As much as this annoyed me, the story was well worth the effort. Rereading gave me the opportunity to admire Mitchell’s splendid use of language.

As to that splendid use of language, I’ve talked myself up to a 5 star rating. At the beginning of Chapter 39, there is a page and a half riff on seagulls that is nothing less than inspired poetry.
( )
  msjudy | May 30, 2016 |
This is one of those books that you can’t read fast enough, and at the same time you wish would last for months. Mitchell makes 1799 Japan come alive with his soulful writing, the characters are fully formed and believable. Shifting POV usually annoys me to no end, but in this case it makes the plot unpredictable and exciting, it is a puzzle to be solved. I was trying to explain the plot to a friend… usually there is the protagonist and you can draw a straight line of how the story follows him/her over a period of time. I would draw this plot as a series of overlapping triangles. I know - that probably makes no sense. If you like historical fiction, just read it. ( )
  memccauley6 | May 3, 2016 |
Showing 1-5 of 246 (next | show all)
There are no easy answers or facile connections in “The Thousand Autumns of Jacob de Zoet.” In fact, it’s not an easy book, period. Its pacing can be challenging, and its idiosyncrasies are many. But it offers innumerable rewards for the patient reader and confirms Mitchell as one of the more fascinating and fearless­writers alive.
added by LiteraryFiction | edithttp://www.nytimes.com/2010/07/04/books/review/Eggers-t.html?ref=bookreviews, Dave Eggers (Jul 1, 2010)
Another Booker Prize nomination is likely to greet this ambitious and fascinating fifth novel—a full-dress historical, and then some—from the prodigally gifted British author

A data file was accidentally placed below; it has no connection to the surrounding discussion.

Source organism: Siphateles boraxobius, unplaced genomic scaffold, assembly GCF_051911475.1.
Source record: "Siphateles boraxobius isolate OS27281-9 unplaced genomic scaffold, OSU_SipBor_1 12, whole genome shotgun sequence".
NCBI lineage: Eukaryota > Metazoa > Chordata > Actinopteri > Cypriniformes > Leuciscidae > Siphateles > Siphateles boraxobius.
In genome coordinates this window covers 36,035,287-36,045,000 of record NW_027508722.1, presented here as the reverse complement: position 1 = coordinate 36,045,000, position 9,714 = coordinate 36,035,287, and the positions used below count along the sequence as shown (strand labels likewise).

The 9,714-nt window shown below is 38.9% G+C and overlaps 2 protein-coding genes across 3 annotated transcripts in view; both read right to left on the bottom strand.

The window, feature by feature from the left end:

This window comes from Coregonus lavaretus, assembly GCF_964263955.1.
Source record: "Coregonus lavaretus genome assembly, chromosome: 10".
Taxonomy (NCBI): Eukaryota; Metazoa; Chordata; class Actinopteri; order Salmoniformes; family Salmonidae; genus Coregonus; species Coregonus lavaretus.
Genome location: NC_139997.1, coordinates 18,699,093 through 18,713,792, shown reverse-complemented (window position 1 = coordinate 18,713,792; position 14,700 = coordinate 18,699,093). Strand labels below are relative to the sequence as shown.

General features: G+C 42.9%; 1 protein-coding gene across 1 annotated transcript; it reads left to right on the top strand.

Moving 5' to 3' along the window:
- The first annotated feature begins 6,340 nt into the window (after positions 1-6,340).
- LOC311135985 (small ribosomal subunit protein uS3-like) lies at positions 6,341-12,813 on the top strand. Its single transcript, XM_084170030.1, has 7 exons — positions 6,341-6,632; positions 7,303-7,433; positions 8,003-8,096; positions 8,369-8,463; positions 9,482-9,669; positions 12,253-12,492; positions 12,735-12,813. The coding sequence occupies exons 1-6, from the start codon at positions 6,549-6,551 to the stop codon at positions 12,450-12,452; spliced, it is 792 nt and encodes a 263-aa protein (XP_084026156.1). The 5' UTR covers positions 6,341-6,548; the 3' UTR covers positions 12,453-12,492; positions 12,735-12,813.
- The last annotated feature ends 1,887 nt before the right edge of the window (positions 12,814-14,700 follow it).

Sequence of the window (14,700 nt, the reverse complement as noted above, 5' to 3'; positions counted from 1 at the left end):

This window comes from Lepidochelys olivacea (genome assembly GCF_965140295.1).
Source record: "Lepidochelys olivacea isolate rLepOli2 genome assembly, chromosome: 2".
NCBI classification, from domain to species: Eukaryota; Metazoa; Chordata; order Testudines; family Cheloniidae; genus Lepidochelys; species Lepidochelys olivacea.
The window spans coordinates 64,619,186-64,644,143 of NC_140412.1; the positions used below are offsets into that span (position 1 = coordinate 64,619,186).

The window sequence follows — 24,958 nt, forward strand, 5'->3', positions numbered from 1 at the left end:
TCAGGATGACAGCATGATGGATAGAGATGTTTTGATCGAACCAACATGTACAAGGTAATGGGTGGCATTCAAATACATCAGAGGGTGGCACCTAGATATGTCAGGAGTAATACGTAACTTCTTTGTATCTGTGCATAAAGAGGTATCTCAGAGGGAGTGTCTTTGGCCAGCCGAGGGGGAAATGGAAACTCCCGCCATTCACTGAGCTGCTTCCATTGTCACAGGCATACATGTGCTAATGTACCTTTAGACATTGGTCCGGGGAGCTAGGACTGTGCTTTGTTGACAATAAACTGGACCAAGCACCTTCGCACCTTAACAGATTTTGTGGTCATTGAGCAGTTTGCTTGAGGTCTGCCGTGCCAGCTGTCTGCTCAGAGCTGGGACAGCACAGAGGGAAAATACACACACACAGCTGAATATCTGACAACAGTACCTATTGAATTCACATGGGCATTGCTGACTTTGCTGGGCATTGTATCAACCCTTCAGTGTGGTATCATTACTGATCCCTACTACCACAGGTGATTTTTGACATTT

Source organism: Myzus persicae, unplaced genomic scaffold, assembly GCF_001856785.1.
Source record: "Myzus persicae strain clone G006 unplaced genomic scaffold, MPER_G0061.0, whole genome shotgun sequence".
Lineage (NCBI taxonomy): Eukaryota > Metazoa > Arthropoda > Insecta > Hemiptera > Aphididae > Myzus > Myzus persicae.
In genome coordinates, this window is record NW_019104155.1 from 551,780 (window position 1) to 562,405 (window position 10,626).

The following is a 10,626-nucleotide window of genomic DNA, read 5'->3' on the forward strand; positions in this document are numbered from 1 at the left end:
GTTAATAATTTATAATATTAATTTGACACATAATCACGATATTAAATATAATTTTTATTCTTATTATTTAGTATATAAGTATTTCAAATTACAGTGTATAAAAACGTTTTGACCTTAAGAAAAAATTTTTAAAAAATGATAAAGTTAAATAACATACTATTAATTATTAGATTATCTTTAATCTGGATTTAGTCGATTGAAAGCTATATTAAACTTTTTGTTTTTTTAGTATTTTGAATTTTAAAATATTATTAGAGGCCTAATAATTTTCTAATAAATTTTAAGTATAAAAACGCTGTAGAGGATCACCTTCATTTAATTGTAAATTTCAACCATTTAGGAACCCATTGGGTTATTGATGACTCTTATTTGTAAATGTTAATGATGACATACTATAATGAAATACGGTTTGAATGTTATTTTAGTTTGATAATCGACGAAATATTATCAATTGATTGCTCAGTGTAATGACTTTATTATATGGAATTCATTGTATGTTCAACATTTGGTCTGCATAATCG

added by sturlington | editKirkus Reviews (May 1, 2010)
For his many and enthusiastic admirers — critics, prize juries, readers — the fecundity of Mitchell’s imagination marks him as one of the most exciting literary writers of our age. Indeed, in 2007, he was the lone novelist on Time’ s annual list of the world’s 100 most influential people. Through five novels, most impressively with his 2004 novel, Cloud Atlas, Mitchell has demonstrated flat-out ambition with respect to testing — sometimes past their breaking points — the conventions of storytelling structure, perspective, voice, language and range. The result, according to Mitchell’s rare detractors, is an oeuvre marked by imaginative wizardry and stylistic showmanship put on offer for their own sake. For most everyone else, however, Mitchell’s writing is notable because its wizardry and showmanship are in the service of compulsively readable stories and, at its best moments, are his means of revealing, in strange places and stranger still ways, nothing less than the universals of human experience.